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New Tulsa Shock coach sees 'so much potential' in 6-foot-8 Liz Cambage

by Tiffany Gibson Published: January 28, 2014
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Australia's Liz Cambage, center, shoots over United States' Maya Moore, right, and Tina Charles during their women's basketball semifinal match at the 2012 Summer Olympics on Thursday, Aug. 9, 2012, in London. (AP Photo/Sergio Perez, Pool)
Australia's Liz Cambage, center, shoots over United States' Maya Moore, right, and Tina Charles during their women's basketball semifinal match at the 2012 Summer Olympics on Thursday, Aug. 9, 2012, in London. (AP Photo/Sergio Perez, Pool)

Liz Cambage has had an interesting run with the Tulsa Shock since she was selected as the No. 2 draft pick in 2011.

After winning only three games in her inaugural season, the 6-foot-8 center decided not to return to the Shock in 2012. A year later, she reversed her decision and was cleared to join the team after suffering a broken wrist while playing in China.

Even though it took her awhile to build her endurance back up last season, she was a force to be reckoned with in the paint and ranked No. 3 in the WNBA with 2.4 blocks per game. And here’s the good news: she’s only getting better.

Perhaps that’s why new Shock head coach Fred Williams is thrilled to work with her. When asked at last week’s news conference which player he was most excited to work with, he said Cambage.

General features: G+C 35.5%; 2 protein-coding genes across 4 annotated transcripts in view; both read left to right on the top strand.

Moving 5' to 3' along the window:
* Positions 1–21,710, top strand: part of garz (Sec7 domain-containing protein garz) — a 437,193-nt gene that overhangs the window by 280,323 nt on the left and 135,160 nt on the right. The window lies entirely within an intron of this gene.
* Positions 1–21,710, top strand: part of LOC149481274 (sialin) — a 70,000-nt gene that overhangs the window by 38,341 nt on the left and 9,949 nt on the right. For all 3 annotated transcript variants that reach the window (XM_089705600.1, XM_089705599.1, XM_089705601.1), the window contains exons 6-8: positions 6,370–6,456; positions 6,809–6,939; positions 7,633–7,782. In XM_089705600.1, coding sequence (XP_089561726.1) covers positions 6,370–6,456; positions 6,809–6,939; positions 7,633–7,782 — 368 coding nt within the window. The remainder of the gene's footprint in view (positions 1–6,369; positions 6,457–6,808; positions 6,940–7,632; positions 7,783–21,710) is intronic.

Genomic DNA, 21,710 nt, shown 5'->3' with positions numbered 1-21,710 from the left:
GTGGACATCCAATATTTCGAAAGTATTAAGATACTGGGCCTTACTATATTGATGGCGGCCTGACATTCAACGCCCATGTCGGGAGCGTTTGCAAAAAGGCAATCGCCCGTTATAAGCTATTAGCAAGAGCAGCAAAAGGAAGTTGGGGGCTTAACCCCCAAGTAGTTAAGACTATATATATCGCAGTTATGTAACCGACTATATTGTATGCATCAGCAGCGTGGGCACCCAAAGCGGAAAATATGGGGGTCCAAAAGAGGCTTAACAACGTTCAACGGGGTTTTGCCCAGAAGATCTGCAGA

Williams has worked with some of the best post players in the league, such as Lisa Leslie and Tina Thompson, and knows a thing or two about developing athleticism in the paint. Look at what he was able to do with Atlanta Dream center Erika de Souza. She had an excellent showing in 2013 and averaged 12.9 points and 9.9 rebounds in the regular season.

De Souza was a driving force behind the Dream’s playoff push, and Cambage could be that same factor for the Shock this season.

She already has the length to score over defenders and dribbling skills to be able to bring it down the court and drive in the paint, but she needs to be more consistent. Her emotions also affected her play last season, leading to technical fouls and frustrated shots. If she can learn to control her reactions and improve on her footwork in the paint, she’ll be incredibly hard to defend in 2014.

Watch her highlight reel below. She’s capable of so much more.


by Adam Wilmoth
Energy Editor
Adam Wilmoth returned to The Oklahoman as energy editor in 2012 after working for four years in public relations. He previously spent seven years as a business reporter at The Oklahoman, including five years covering the state's energy sector....
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